GAO: DOD modernization needs leadership
- By Josh Rogin
- Aug 09, 2006
The Defense Department maintains more than 3,700 business systems at a cost of about $16 billion per year. But the massive effort to modernize and integrate these systems lacks a clear strategy and direct leadership, according to the Government Accountability Office.
In written testimony submitted Aug. 3 to the Senate Homeland Security and Governmental Affairs Committee’s Federal Financial Management, Government Information, and International Security Subcommittee, GAO Comptroller General David Walker criticized the long-standing problems in DOD’s management of its business transformation.
“DOD’s pervasive financial and business management problems adversely affect the economy, efficiency and effectiveness of its operations, and have resulted in a lack of adequate accountability across all major business areas,” Walker said.
To illustrate the point, GAO identified three weaknesses in DOD’s financial management and business operations. The department has been unjustly pursuing debt collection for battle-injured soldiers; it cannot account for inventory shipped to repair contractors; and it is unable to properly track costs for the ongoing war on terror, according to the testimony.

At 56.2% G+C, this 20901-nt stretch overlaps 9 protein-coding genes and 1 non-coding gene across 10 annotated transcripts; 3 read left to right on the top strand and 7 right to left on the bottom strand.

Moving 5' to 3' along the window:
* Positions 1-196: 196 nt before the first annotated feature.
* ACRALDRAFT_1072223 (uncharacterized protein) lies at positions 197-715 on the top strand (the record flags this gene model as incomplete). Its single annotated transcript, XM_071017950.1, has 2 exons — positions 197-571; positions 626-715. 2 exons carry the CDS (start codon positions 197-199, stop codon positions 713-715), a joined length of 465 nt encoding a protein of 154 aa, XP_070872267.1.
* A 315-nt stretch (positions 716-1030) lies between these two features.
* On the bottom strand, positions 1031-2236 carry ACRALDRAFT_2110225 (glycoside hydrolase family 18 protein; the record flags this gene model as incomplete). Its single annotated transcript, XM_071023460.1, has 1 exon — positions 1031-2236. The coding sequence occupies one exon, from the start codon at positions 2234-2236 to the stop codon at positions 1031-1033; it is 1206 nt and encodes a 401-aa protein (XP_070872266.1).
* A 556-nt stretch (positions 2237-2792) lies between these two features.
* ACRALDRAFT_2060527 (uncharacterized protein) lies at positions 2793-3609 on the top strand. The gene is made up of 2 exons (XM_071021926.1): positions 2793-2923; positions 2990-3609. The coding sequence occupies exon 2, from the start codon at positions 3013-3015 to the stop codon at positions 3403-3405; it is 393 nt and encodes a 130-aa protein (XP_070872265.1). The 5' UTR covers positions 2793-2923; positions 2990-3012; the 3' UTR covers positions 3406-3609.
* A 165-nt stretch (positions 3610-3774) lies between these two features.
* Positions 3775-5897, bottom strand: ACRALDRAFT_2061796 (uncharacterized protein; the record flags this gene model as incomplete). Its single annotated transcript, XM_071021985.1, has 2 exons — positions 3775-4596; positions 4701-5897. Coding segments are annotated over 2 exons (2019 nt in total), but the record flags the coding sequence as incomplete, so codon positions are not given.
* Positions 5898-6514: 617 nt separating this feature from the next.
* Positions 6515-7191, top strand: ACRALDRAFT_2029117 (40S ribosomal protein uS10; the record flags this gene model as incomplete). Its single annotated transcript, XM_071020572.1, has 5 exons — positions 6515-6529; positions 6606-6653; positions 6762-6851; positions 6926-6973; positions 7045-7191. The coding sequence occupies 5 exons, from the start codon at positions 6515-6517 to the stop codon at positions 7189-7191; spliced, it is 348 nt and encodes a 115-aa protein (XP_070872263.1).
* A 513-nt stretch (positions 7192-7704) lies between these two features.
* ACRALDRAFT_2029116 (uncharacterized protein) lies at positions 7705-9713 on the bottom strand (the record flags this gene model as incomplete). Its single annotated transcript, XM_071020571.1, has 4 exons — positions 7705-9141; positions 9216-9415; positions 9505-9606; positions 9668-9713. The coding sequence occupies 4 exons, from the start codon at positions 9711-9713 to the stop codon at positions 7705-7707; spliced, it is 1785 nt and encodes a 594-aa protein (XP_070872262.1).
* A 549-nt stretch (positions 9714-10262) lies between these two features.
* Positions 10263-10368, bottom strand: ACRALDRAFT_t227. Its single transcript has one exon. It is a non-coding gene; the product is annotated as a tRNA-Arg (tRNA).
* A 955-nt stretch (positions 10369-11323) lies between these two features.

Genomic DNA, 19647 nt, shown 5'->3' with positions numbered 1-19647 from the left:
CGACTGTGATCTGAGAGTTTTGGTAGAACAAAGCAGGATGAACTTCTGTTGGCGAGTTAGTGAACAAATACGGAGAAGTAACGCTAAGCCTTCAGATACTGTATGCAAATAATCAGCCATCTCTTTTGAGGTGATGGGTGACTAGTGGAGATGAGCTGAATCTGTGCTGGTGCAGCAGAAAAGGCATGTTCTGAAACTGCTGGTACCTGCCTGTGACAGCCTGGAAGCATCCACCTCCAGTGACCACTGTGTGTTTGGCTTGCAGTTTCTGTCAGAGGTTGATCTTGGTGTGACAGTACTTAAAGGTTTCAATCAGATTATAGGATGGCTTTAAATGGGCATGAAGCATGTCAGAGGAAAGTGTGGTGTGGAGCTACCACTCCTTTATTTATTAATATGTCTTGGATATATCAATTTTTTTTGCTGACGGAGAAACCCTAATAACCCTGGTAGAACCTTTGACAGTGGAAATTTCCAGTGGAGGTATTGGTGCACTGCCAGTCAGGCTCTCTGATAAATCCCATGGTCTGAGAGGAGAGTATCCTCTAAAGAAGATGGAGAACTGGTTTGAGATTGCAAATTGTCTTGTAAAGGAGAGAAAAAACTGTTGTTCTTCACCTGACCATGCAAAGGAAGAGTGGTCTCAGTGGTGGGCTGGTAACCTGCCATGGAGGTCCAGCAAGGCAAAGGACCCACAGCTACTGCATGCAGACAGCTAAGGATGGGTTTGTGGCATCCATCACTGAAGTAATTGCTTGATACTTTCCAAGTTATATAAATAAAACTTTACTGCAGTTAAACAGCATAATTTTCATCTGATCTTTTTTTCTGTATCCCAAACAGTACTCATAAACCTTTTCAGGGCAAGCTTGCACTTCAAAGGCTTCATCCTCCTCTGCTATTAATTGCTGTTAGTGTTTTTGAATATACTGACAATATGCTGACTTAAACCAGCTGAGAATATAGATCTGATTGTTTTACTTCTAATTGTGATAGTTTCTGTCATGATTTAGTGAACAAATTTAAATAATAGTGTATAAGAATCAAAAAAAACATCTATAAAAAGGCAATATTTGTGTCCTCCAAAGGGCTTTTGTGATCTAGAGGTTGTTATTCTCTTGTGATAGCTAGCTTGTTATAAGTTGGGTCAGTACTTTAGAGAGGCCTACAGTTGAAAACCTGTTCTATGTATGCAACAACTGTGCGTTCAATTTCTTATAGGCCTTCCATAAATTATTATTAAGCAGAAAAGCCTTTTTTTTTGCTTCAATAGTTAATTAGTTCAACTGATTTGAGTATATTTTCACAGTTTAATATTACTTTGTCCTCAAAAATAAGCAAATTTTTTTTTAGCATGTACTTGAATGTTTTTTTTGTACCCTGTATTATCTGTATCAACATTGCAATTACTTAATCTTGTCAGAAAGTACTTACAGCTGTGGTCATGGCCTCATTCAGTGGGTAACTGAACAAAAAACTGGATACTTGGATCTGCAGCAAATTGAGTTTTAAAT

“Neither DOD nor Congress know how much the war was costing and how appropriated funds were spent, or have historical data useful in considering future funding needs,” Walker said.
Weaknesses in financial management have several ill effects. DOD is less able to control costs, justify budgets, gauge performance and discourage fraud, he said. In a 2004 report, GAO said the department misreported costs for mobilizing Army reservists by 30 percent, or $2.1 billion.
DOD has taken steps to organize departmentwide business transformation, establishing the Defense Business Systems Management Committee in February 2005 and establishing the Business Transformation Agency last October. To address financial management, the department released its Financial Improvement and Audit Readiness Plan in December 2005 and has developed its Standard Financial Information Structure to categorize data.
Walker acknowledged these efforts but maintained that DOD does not have a comprehensive strategic business transformation plan. Also, it should appoint a chief management officer to oversee various programs, he said.
Modernization efforts are not uniform throughout the military services, Walker said. For example, the Army has reportedly spent $751 million on the Transportation Coordinators’ Automated Information for Movement System, but the Air Force and the Marines have said they do not intend to use it.
GAO focused on major information technology programs: The Army’s Logistics Modernization Program, the Navy Enterprise Resource Planning, the Defense Travel System and the Naval Tactical Command Support System are examples of technology programs that face implementation or integration problems, according to the testimony.
“The ability of these systems to operate as intended affects the lives of our warfighters both on and off the battlefield,” Walker said.